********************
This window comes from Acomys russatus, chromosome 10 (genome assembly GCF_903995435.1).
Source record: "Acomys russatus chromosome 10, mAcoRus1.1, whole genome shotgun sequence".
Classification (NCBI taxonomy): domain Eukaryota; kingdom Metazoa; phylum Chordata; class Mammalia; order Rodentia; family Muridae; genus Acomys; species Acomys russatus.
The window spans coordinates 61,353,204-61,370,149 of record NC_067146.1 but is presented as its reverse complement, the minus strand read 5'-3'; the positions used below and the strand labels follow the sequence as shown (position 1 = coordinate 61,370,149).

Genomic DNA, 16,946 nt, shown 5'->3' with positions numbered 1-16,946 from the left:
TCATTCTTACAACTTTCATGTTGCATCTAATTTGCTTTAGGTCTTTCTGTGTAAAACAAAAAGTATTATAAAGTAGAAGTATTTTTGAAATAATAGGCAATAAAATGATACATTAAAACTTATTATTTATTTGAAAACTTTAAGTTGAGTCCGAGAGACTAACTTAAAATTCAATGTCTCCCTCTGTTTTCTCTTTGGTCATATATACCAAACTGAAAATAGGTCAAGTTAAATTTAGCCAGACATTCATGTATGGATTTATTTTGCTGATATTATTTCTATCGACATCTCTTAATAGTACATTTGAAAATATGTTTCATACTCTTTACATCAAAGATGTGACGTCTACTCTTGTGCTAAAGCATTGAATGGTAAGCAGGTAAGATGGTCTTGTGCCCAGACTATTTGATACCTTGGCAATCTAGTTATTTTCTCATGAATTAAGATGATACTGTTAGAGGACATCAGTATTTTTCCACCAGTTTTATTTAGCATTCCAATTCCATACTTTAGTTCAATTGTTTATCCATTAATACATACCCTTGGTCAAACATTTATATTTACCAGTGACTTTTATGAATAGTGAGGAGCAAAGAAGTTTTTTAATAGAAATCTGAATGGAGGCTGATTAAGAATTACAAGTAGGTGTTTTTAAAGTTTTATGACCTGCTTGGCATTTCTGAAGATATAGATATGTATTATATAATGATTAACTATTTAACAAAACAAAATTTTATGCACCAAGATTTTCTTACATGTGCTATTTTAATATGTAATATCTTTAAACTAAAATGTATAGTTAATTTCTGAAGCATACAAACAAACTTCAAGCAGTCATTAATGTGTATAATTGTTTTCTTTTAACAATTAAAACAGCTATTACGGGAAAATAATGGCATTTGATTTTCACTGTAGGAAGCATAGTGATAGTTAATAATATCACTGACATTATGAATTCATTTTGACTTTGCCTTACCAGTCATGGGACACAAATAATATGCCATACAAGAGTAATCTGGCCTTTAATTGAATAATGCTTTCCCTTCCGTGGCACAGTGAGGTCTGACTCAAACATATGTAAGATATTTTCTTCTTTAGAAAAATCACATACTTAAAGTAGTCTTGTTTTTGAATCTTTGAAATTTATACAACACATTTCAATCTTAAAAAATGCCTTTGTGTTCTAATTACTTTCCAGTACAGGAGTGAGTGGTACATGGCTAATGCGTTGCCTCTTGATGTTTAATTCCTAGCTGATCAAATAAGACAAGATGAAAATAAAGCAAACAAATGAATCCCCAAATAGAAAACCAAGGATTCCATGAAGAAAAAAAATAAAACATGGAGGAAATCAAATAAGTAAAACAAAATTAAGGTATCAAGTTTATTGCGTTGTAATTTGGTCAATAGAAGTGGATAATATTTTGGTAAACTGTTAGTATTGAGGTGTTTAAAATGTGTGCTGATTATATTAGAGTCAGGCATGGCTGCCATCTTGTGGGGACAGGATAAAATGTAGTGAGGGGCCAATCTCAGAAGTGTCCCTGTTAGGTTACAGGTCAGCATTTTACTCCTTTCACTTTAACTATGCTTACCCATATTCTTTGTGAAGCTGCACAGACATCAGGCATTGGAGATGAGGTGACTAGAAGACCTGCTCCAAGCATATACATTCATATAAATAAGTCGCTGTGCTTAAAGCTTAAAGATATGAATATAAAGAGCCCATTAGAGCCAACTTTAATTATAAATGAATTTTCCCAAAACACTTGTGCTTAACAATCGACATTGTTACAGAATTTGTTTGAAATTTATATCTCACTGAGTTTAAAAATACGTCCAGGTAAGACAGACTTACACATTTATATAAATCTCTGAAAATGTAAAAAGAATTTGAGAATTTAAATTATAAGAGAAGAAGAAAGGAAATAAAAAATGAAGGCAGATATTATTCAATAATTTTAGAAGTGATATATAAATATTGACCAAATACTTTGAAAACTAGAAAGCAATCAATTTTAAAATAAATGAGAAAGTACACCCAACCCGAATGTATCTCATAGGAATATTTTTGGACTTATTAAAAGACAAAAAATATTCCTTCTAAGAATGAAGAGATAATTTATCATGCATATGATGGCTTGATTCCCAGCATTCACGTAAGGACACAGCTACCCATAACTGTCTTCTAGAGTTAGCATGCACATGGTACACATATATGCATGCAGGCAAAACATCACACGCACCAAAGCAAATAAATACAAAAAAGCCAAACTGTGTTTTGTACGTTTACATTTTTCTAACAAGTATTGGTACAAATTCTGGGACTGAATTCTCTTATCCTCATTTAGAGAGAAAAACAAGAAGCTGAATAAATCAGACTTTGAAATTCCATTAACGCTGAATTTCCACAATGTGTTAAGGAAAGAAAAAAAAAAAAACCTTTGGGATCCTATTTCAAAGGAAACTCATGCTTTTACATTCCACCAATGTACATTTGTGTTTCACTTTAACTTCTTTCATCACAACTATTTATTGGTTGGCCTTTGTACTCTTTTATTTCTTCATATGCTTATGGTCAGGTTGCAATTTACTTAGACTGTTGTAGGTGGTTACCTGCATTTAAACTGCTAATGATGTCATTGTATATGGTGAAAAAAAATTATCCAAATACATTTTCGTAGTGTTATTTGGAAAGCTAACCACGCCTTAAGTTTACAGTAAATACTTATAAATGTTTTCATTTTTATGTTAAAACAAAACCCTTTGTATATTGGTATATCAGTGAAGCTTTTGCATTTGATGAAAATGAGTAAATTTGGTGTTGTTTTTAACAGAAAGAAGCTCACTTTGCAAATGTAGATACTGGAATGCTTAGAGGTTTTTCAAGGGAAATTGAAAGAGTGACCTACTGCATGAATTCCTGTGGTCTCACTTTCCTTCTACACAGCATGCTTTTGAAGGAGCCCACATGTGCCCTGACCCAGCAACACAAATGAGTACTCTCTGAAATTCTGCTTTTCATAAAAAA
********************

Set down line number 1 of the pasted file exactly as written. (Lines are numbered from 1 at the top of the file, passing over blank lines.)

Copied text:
This window comes from Acomys russatus, chromosome 10 (genome assembly GCF_903995435.1).